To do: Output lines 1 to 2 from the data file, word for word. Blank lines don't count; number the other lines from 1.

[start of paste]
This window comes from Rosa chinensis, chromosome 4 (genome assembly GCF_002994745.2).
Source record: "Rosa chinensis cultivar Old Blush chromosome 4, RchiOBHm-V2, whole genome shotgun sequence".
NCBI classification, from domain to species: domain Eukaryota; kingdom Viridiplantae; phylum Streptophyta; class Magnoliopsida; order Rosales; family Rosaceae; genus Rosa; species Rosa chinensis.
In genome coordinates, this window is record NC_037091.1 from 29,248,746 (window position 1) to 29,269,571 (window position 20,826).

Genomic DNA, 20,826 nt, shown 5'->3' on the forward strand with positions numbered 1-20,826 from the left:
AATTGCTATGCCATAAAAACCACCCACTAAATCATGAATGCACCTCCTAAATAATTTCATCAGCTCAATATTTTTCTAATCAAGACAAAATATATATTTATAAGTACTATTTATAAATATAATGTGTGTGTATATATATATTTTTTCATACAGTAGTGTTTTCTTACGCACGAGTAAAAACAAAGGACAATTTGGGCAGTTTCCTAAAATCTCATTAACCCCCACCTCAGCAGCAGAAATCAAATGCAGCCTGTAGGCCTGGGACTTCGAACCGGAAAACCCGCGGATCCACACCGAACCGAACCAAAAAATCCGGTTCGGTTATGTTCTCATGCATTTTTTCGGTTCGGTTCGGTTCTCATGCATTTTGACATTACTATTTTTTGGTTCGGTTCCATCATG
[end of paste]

This window comes from Rosa chinensis, chromosome 4 (genome assembly GCF_002994745.2).
Source record: "Rosa chinensis cultivar Old Blush chromosome 4, RchiOBHm-V2, whole genome shotgun sequence".